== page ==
Historical Saturday: Sam Brannan

If you have been in San Francisco for any amount of time, then you found yourself on Brannan Avenue in SOMA.  As with many of the street and building names, it commemorates the life of a man who was once known as "The First San Franciscan." 

Sam Brannan (1819 - 1889) arrived in San Francisco (Yerba Buena) on July 31, 1846, and began to make his fortune.  He was the leader of a group of Mormons who were trying to escape the long arm of the United States and settle a new colony on unclaimed land.  The spirits of his pilgrims plummeted the minute they got off the ship and saw "Old Glory" waving.  Brannan's response was "There's that da*ned rag again."

Sam did not escape the United States, but he did find a place where he could make his fortune.  He took the tithes collected by the Mormons, declined turning them into the main church in Salt Lake City, and instead used the money to start the first newspaper in San Francisco (the California Star).  In addition, he got into real estate and started a trading post.  At one point, he owned one-fifth of the new city.  When the gold rush hit, Sam was there getting his share of the wealth by selling supplies to the 49ers.  All of these things combined helped to make Sam Brannan one of the richest men in California.  He had made it.  When he talked, people listened, and this caused him to be a key player in the development of the First Committee of Vigilance when crime plagued this little city in 1851.  He was a wealthy and respected business man who had the bay area in the palm of his hand.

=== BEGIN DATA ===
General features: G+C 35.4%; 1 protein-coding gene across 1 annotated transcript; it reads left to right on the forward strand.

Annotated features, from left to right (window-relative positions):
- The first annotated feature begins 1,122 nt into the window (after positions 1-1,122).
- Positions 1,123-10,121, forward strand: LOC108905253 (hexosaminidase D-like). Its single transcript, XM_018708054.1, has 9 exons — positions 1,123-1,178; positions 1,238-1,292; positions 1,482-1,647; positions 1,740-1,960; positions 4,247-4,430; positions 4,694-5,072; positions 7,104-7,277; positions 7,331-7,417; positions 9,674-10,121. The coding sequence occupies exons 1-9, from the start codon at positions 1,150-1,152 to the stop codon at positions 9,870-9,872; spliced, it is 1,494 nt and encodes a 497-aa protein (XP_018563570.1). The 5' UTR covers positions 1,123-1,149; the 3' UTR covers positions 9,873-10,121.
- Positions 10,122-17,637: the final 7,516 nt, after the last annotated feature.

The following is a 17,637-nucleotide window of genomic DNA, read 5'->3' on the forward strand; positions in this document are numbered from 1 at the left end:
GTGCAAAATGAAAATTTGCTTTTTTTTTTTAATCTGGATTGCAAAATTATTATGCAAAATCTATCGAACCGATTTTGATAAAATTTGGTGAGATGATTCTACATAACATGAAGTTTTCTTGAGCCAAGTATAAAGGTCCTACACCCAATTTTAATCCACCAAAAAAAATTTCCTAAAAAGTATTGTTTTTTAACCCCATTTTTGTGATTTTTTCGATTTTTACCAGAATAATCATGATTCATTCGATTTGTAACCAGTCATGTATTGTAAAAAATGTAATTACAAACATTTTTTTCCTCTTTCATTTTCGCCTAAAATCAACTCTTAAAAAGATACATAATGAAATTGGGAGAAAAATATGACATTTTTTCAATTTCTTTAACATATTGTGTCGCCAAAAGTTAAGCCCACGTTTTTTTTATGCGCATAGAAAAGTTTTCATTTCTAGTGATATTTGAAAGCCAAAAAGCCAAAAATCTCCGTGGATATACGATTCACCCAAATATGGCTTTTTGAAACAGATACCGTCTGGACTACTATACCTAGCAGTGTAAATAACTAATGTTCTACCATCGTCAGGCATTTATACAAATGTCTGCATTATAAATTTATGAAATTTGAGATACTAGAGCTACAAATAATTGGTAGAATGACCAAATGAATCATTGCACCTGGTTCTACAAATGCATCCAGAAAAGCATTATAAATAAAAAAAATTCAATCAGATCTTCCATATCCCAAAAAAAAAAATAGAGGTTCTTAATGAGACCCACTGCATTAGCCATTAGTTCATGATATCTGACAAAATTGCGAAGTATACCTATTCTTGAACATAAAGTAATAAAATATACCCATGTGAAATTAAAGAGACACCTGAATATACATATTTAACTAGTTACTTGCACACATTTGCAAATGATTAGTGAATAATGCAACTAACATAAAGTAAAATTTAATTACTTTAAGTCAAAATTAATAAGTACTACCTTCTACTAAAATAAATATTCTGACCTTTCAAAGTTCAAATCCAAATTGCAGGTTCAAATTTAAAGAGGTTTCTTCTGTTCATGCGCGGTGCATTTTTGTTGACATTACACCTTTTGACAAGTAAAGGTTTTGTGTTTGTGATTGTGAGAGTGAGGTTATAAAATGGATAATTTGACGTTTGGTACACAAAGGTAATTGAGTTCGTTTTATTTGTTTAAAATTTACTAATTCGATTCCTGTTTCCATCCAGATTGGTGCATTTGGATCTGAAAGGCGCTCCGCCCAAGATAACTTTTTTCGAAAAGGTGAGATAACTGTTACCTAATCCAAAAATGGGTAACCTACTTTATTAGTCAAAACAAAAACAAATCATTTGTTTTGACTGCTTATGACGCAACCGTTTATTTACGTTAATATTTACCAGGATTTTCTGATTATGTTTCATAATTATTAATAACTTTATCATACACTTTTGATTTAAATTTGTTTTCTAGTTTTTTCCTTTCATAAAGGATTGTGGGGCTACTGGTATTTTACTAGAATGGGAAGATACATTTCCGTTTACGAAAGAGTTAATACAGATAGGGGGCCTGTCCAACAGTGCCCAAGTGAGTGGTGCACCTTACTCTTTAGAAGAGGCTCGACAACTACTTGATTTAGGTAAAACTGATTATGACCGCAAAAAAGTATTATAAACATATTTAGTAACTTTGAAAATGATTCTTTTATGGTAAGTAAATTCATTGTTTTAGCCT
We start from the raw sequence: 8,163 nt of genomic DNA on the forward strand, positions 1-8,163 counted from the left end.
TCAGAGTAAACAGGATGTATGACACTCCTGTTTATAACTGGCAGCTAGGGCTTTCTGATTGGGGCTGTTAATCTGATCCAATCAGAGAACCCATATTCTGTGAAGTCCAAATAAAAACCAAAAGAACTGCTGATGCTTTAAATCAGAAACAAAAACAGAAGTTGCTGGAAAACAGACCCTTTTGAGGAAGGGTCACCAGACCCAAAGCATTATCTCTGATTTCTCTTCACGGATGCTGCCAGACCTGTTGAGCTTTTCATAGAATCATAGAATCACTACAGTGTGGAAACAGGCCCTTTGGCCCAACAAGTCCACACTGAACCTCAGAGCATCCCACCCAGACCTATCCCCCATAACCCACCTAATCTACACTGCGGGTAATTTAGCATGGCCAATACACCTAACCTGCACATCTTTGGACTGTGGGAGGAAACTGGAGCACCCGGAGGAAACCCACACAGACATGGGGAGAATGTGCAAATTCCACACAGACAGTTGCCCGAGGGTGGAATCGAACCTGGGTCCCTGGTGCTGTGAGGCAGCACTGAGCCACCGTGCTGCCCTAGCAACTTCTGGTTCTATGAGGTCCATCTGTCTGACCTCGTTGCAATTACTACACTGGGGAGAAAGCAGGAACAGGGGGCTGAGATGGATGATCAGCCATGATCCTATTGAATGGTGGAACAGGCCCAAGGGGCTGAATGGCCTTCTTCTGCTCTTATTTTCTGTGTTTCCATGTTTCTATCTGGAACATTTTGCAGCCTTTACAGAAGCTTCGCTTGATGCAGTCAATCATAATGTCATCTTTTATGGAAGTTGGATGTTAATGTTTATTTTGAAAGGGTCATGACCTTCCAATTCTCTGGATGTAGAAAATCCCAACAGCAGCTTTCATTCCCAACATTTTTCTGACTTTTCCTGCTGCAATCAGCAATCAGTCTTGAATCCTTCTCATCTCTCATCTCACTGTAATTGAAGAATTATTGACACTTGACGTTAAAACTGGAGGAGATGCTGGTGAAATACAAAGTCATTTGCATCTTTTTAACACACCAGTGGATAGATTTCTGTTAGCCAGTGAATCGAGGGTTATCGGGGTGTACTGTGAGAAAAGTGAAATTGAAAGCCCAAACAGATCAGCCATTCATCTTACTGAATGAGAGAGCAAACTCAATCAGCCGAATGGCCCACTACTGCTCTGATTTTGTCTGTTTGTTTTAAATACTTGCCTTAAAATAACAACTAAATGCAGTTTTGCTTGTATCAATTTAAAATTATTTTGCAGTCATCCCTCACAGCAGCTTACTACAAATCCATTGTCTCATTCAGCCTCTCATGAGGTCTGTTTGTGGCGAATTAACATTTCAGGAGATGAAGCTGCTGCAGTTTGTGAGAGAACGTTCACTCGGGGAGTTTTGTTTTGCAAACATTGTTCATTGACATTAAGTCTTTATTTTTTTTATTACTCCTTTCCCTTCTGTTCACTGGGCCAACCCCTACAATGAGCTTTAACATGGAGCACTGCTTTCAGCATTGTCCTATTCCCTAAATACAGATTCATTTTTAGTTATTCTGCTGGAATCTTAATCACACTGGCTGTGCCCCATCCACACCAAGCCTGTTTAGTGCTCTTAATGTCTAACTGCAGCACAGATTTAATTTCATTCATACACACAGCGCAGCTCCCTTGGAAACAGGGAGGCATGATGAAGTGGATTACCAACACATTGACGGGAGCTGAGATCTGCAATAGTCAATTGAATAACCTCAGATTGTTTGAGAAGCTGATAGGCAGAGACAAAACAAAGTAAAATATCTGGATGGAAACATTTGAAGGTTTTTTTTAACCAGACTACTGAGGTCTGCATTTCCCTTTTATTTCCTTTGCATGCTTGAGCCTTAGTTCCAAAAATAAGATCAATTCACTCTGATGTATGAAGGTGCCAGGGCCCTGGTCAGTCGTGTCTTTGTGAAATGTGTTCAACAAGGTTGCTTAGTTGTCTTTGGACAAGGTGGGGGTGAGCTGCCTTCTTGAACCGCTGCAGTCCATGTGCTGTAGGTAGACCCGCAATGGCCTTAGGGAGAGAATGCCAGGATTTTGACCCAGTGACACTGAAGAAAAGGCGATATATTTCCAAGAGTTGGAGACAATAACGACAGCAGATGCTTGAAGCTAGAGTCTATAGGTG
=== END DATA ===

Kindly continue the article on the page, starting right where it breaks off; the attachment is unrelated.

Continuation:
And then...

As Sam became more successful, his alcohol intake increased.  This was not only a private event, but turned public when he attended the dedication of his new hot springs development.  He drunkenly stumbled up to the podium and said, "I will make this the Calistoga of Sarafornia."

Sam never did get over his need for the bottle, and eventually his wife divorced him and took most of the San Francisco real estate with her.  In the end, Brannan went broke and died a pauper around San Diego.  From rags to riches to rags.

Despite his tragic end, he was definitely one of the founding fathers of San Francisco.  His name lives on around the street that is his namesake.  As you travel the avenue, you will notice apartment buildings, cafes, and other shops with the word Brannan in the title.  111 years after his death, and he still has a presence in this city.  Not bad for a Mormon elder who started out trying to escape the United States in order to establish a new colony.  



Source:  The awesome Historic San Francisco:  A Concise History and Guide, by Rand Richards.